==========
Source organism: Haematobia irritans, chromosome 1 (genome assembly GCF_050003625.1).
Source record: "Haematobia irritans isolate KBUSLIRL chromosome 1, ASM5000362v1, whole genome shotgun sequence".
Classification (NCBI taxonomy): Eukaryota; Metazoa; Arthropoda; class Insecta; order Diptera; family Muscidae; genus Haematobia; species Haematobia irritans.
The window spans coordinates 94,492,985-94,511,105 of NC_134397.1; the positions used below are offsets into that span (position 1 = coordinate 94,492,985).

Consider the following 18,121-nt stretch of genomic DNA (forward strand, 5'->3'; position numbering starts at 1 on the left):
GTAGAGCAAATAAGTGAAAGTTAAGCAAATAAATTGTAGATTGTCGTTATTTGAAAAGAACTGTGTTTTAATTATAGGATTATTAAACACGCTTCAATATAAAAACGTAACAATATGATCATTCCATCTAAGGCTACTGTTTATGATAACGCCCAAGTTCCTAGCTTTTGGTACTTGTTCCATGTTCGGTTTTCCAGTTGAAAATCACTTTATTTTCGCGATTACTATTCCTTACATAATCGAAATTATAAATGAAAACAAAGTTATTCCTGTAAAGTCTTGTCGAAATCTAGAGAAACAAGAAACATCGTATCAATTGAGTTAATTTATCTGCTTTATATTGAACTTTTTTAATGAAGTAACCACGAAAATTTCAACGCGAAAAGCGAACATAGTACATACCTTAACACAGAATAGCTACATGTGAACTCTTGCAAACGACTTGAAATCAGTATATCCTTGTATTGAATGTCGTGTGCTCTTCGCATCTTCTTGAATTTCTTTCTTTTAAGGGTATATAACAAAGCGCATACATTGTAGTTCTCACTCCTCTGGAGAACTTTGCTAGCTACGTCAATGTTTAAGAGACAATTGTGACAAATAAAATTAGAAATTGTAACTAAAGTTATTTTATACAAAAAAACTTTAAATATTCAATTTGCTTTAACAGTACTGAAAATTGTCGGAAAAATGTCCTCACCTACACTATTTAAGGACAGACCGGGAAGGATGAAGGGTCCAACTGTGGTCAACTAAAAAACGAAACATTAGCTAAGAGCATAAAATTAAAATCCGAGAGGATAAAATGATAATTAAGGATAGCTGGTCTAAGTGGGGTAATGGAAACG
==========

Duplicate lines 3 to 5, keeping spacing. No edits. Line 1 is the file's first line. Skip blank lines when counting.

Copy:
Classification (NCBI taxonomy): Eukaryota; Metazoa; Arthropoda; class Insecta; order Diptera; family Muscidae; genus Haematobia; species Haematobia irritans.
The window spans coordinates 94,492,985-94,511,105 of NC_134397.1; the positions used below are offsets into that span (position 1 = coordinate 94,492,985).

Consider the following 18,121-nt stretch of genomic DNA (forward strand, 5'->3'; position numbering starts at 1 on the left):